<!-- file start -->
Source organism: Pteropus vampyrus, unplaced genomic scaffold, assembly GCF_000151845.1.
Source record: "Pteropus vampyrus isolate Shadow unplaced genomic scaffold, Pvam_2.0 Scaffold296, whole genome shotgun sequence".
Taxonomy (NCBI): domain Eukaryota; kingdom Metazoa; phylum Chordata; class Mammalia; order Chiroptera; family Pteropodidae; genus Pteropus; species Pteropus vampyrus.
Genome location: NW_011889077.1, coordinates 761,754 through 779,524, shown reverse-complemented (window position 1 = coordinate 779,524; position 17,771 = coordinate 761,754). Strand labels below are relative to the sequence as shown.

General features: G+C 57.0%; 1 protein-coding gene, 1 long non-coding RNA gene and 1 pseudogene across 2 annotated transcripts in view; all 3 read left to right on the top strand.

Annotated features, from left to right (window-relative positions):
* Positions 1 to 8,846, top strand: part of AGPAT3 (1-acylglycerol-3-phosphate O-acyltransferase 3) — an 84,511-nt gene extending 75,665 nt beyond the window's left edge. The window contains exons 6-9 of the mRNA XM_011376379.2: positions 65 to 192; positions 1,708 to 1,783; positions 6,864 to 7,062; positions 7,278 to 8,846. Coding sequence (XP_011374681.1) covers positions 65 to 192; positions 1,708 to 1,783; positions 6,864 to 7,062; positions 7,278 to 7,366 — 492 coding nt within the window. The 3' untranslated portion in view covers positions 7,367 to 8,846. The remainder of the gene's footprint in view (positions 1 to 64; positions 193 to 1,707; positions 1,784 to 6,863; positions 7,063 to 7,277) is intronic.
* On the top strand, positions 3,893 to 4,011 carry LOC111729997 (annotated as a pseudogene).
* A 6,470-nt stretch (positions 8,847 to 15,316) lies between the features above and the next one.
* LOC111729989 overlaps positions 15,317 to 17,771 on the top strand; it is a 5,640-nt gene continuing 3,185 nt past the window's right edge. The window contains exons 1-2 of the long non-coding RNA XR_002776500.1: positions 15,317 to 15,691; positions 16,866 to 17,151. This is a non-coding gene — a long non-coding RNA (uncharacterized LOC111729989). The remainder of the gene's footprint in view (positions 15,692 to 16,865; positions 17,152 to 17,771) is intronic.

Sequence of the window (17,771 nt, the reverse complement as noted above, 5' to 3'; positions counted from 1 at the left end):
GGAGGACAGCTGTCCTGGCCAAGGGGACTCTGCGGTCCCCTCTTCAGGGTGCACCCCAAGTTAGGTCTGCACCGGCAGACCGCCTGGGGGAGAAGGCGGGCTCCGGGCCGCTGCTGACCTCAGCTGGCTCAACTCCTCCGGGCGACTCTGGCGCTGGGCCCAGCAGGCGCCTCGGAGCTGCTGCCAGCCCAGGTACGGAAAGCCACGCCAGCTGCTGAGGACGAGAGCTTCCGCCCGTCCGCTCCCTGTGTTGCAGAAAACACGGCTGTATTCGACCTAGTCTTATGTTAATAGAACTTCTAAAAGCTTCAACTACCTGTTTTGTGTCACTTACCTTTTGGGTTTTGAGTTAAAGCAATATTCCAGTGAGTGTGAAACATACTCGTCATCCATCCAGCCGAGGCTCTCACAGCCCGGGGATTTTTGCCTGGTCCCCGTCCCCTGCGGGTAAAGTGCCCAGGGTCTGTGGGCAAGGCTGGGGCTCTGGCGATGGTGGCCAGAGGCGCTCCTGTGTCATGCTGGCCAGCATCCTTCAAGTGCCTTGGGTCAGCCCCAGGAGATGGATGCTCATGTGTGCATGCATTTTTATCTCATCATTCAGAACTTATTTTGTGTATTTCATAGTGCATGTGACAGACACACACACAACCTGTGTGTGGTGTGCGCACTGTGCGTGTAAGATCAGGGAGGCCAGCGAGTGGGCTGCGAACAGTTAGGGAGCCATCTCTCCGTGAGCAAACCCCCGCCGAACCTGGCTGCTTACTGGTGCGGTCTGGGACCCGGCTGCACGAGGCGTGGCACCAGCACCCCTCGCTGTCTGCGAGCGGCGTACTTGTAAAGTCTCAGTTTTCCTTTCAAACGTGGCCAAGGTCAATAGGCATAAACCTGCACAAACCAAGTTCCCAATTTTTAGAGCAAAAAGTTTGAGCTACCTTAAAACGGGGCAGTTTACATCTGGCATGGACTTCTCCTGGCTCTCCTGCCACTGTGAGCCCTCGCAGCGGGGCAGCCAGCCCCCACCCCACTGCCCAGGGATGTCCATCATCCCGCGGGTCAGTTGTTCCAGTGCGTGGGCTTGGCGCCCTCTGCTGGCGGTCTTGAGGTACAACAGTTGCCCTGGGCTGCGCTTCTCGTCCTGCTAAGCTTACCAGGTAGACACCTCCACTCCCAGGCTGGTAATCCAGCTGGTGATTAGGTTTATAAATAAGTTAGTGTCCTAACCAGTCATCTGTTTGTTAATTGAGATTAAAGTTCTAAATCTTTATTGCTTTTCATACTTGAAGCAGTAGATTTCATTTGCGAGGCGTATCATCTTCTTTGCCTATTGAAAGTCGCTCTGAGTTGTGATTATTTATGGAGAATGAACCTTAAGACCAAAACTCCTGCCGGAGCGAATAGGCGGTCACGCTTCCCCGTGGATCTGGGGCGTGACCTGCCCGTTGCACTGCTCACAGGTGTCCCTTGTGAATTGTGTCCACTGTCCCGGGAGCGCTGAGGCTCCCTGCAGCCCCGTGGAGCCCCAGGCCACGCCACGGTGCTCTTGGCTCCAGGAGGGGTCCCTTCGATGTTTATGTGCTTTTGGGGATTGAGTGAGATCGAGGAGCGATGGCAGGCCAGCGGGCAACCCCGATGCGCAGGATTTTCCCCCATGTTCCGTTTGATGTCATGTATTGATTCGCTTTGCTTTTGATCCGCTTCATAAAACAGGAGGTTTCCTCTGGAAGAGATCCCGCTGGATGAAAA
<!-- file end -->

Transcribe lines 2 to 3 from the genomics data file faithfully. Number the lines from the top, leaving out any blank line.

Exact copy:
Source record: "Pteropus vampyrus isolate Shadow unplaced genomic scaffold, Pvam_2.0 Scaffold296, whole genome shotgun sequence".
Taxonomy (NCBI): domain Eukaryota; kingdom Metazoa; phylum Chordata; class Mammalia; order Chiroptera; family Pteropodidae; genus Pteropus; species Pteropus vampyrus.